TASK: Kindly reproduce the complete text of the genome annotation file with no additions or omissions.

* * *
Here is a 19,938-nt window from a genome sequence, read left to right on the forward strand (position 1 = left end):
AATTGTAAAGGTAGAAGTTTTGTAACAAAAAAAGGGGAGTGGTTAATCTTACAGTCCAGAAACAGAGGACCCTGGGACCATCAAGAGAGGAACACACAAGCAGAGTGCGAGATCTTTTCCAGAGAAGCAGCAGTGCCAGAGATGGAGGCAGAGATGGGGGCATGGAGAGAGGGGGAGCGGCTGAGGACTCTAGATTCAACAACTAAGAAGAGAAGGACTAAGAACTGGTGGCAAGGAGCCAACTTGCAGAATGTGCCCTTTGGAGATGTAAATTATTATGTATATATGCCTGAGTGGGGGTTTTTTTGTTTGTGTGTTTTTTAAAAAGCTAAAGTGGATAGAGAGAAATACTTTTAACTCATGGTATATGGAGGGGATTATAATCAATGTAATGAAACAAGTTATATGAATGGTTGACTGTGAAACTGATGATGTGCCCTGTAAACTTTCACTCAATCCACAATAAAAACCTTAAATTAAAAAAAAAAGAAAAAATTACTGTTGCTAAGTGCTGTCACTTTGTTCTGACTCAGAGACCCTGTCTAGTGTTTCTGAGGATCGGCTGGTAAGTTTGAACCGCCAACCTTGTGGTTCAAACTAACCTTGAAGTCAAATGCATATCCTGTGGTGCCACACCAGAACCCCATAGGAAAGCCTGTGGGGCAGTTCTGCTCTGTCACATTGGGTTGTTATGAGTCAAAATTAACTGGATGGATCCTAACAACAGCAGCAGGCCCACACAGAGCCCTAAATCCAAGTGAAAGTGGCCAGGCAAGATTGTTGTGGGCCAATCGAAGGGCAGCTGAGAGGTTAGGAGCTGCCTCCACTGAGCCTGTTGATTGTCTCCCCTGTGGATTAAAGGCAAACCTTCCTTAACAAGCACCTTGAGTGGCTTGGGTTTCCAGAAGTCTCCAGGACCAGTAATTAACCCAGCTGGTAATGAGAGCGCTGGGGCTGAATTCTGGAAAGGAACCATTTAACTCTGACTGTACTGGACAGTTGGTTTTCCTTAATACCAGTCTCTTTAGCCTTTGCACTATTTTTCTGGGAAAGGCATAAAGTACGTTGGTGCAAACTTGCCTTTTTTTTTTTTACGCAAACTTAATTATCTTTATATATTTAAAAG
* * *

Here is a 19,938-nt window from a genome sequence, read left to right on the forward strand (position 1 = left end):
AATTGTAAAGGTAGAAGTTTTGTAACAAAAAAAGGGGAGTGGTTAATCTTACAGTCCAGAAACAGAGGACCCTGGGACCATCAAGAGAGGAACACACAAGCAGAGTGCGAGATCTTTTCCAGAGAAGCAGCAGTGCCAGAGATGGAGGCAGAGATGGGGGCATGGAGAGAGGGGGAGCGGCTGAGGACTCTAGATTCAACAACTAAGAAGAGAAGGACTAAGAACTGGTGGCAAGGAGCCAACTTGCAGAATGTGCCCTTTGGAGATGTAAATTATTATGTATATATGCCTGAGTGGGGGTTTTTTTGTTTGTGTGTTTTTTAAAAAGCTAAAGTGGATAGAGAGAAATACTTTTAACTCATGGTATATGGAGGGGATTATAATCAATGTAATGAAACAAGTTATATGAATGGTTGACTGTGAAACTGATGATGTGCCCTGTAAACTTTCACTCAATCCACAATAAAAACCTTAAATTAAAAAAAAAAGAAAAAATTACTGTTGCTAAGTGCTGTCACTTTGTTCTGACTCAGAGACCCTGTCTAGTGTTTCTGAGGATCGGCTGGTAAGTTTGAACCGCCAACCTTGTGGTTCAAACTAACCTTGAAGTCAAATGCATATCCTGTGGTGCCACACCAGAACCCCATAGGAAAGCCTGTGGGGCAGTTCTGCTCTGTCACATTGGGTTGTTATGAGTCAAAATTAACTGGATGGATCCTAACAACAGCAGCAGGCCCACACAGAGCCCTAAATCCAAGTGAAAGTGGCCAGGCAAGATTGTTGTGGGCCAATCGAAGGGCAGCTGAGAGGTTAGGAGCTGCCTCCACTGAGCCTGTTGATTGTCTCCCCTGTGGATTAAAGGCAAACCTTCCTTAACAAGCACCTTGAGTGGCTTGGGTTTCCAGAAGTCTCCAGGACCAGTAATTAACCCAGCTGGTAATGAGAGCGCTGGGGCTGAATTCTGGAAAGGAACCATTTAACTCTGACTGTACTGGACAGTTGGTTTTCCTTAATACCAGTCTCTTTAGCCTTTGCACTATTTTTCTGGGAAAGGCATAAAGTACGTTGGTGCAAACTTGCCTTTTTTTTTTTTACGCAAACTTAATTATCTTTATATATTTAAAAG